National Statistics Institutes have been exploring the value of using administrative data. The Administrative Data Team within the Scotland’s Census 2021 Programme are exploring bringing administrative datasets together to support the census
and produce alternative population estimates.
We are developing methods to link de-identified administrative datasets, drawing on existing methods.
Our method uses hashed linking variables, derived from name, address, date of birth and gender. One linking variable is a names correction, produced by comparing names to each name in a reference set and scoring the difference. The scoring algorithm developed considers transpositions, deletions, insertions, substitutions and moves, and is sensitive to the particular letters involved.
Linking variables are combined at run time to produce thousands of matchkeys, allowing more matches to be linked deterministically using hashed data. Overall link strength scores are calculated as a combination of:
- Penalties associated with the matchkey, based on the linking variables used, and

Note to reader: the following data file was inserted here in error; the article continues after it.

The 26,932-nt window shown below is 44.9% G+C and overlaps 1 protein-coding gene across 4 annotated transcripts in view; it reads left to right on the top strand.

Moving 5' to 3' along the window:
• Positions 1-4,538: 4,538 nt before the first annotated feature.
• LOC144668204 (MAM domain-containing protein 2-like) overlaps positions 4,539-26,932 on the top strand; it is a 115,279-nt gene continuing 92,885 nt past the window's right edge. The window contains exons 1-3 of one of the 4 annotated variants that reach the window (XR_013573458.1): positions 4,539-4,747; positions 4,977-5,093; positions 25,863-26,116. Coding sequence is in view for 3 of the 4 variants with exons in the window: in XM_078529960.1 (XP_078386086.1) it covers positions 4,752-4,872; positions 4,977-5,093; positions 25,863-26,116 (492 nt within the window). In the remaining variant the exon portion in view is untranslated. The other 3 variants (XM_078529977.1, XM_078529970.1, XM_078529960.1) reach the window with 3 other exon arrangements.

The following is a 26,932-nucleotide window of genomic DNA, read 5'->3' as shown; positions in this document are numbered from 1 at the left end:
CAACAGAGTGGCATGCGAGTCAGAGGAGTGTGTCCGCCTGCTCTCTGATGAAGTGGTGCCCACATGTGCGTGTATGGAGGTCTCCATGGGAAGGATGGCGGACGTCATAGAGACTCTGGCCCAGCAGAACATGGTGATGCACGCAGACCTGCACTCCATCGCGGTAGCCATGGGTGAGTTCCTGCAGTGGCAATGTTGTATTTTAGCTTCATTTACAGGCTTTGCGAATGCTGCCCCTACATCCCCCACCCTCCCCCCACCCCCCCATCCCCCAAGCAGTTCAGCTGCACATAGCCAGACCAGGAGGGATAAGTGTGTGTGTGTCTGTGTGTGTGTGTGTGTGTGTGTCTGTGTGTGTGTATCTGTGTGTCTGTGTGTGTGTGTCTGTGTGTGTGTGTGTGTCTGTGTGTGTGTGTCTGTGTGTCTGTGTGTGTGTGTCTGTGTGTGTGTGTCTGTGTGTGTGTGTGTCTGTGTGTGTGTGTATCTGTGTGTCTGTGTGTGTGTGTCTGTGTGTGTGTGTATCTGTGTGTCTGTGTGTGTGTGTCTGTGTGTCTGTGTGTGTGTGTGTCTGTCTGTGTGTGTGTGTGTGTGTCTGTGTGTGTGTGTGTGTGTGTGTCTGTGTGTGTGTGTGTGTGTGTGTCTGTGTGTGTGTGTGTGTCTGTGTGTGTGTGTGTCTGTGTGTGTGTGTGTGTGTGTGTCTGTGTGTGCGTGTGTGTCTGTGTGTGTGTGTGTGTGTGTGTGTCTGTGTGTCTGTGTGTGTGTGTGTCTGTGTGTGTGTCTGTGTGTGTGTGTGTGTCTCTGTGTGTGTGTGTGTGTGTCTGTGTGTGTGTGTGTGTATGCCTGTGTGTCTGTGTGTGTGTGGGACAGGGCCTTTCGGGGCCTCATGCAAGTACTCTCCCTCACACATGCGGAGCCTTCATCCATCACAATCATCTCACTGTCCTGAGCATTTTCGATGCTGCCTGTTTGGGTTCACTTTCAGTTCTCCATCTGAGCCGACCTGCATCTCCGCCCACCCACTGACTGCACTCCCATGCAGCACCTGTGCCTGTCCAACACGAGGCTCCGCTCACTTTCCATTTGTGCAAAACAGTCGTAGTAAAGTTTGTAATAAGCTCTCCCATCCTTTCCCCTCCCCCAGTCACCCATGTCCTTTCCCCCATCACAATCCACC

- Similarity on dates of birth, measured at run time using weighted Bloom Filters.
We concatenate all the datasets and link the resulting dataset to itself. This allows simultaneous linking across all datasets and resolution of duplicate records within each dataset. This results in potentially complex patterns of links. By considering the records and links as a graph we allocate
records to unique individuals through a vertex colouring algorithm on the complement of each component. The link strength is considered to prioritize allocation.
Clerical review on links made found that those with stronger scores were more likely to be considered a match.
This linking method is being used and tested further in linking admin datasets for population estimates. We also plan to use it for several linking tasks in the processing of Scotland’s Census 2021.